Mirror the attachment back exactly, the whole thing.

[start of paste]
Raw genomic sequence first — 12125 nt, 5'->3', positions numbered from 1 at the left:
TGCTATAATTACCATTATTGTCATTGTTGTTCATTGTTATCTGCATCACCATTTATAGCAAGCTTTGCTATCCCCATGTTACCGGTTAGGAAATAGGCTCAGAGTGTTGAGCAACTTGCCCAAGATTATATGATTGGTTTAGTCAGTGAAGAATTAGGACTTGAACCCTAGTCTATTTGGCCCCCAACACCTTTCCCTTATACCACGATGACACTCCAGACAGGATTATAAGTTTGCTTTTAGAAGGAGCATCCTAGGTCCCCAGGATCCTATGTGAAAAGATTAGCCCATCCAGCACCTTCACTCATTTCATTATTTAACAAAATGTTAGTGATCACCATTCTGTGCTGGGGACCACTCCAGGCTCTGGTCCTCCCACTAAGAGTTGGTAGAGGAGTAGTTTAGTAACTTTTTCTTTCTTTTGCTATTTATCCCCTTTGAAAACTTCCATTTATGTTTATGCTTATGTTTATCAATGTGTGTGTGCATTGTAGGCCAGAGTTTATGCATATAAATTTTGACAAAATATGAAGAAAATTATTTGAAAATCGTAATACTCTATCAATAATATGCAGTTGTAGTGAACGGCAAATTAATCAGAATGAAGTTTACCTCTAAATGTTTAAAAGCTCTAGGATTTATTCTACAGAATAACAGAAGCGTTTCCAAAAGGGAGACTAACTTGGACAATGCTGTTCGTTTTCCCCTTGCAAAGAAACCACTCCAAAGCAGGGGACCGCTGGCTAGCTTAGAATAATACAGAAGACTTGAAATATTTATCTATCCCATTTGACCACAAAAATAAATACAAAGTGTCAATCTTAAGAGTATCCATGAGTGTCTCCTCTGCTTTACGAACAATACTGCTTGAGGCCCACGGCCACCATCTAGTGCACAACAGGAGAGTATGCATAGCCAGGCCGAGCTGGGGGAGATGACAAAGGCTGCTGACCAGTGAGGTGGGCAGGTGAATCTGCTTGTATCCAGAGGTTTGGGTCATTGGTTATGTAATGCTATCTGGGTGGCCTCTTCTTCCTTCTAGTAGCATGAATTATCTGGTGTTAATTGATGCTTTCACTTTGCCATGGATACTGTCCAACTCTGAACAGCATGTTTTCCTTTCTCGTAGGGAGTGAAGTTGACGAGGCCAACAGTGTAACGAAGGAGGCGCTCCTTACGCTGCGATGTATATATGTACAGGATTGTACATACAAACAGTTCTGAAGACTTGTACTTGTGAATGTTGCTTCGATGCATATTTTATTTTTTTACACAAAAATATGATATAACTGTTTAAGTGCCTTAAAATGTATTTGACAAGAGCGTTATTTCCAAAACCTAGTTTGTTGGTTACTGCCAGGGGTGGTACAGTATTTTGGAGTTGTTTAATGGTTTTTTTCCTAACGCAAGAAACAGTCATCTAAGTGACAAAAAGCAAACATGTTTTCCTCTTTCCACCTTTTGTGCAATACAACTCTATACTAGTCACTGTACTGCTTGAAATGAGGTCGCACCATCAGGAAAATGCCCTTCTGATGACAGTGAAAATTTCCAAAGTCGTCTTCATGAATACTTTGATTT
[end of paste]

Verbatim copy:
Raw genomic sequence first — 12125 nt, 5'->3', positions numbered from 1 at the left:
TGCTATAATTACCATTATTGTCATTGTTGTTCATTGTTATCTGCATCACCATTTATAGCAAGCTTTGCTATCCCCATGTTACCGGTTAGGAAATAGGCTCAGAGTGTTGAGCAACTTGCCCAAGATTATATGATTGGTTTAGTCAGTGAAGAATTAGGACTTGAACCCTAGTCTATTTGGCCCCCAACACCTTTCCCTTATACCACGATGACACTCCAGACAGGATTATAAGTTTGCTTTTAGAAGGAGCATCCTAGGTCCCCAGGATCCTATGTGAAAAGATTAGCCCATCCAGCACCTTCACTCATTTCATTATTTAACAAAATGTTAGTGATCACCATTCTGTGCTGGGGACCACTCCAGGCTCTGGTCCTCCCACTAAGAGTTGGTAGAGGAGTAGTTTAGTAACTTTTTCTTTCTTTTGCTATTTATCCCCTTTGAAAACTTCCATTTATGTTTATGCTTATGTTTATCAATGTGTGTGTGCATTGTAGGCCAGAGTTTATGCATATAAATTTTGACAAAATATGAAGAAAATTATTTGAAAATCGTAATACTCTATCAATAATATGCAGTTGTAGTGAACGGCAAATTAATCAGAATGAAGTTTACCTCTAAATGTTTAAAAGCTCTAGGATTTATTCTACAGAATAACAGAAGCGTTTCCAAAAGGGAGACTAACTTGGACAATGCTGTTCGTTTTCCCCTTGCAAAGAAACCACTCCAAAGCAGGGGACCGCTGGCTAGCTTAGAATAATACAGAAGACTTGAAATATTTATCTATCCCATTTGACCACAAAAATAAATACAAAGTGTCAATCTTAAGAGTATCCATGAGTGTCTCCTCTGCTTTACGAACAATACTGCTTGAGGCCCACGGCCACCATCTAGTGCACAACAGGAGAGTATGCATAGCCAGGCCGAGCTGGGGGAGATGACAAAGGCTGCTGACCAGTGAGGTGGGCAGGTGAATCTGCTTGTATCCAGAGGTTTGGGTCATTGGTTATGTAATGCTATCTGGGTGGCCTCTTCTTCCTTCTAGTAGCATGAATTATCTGGTGTTAATTGATGCTTTCACTTTGCCATGGATACTGTCCAACTCTGAACAGCATGTTTTCCTTTCTCGTAGGGAGTGAAGTTGACGAGGCCAACAGTGTAACGAAGGAGGCGCTCCTTACGCTGCGATGTATATATGTACAGGATTGTACATACAAACAGTTCTGAAGACTTGTACTTGTGAATGTTGCTTCGATGCATATTTTATTTTTTTACACAAAAATATGATATAACTGTTTAAGTGCCTTAAAATGTATTTGACAAGAGCGTTATTTCCAAAACCTAGTTTGTTGGTTACTGCCAGGGGTGGTACAGTATTTTGGAGTTGTTTAATGGTTTTTTTCCTAACGCAAGAAACAGTCATCTAAGTGACAAAAAGCAAACATGTTTTCCTCTTTCCACCTTTTGTGCAATACAACTCTATACTAGTCACTGTACTGCTTGAAATGAGGTCGCACCATCAGGAAAATGCCCTTCTGATGACAGTGAAAATTTCCAAAGTCGTCTTCATGAATACTTTGATTT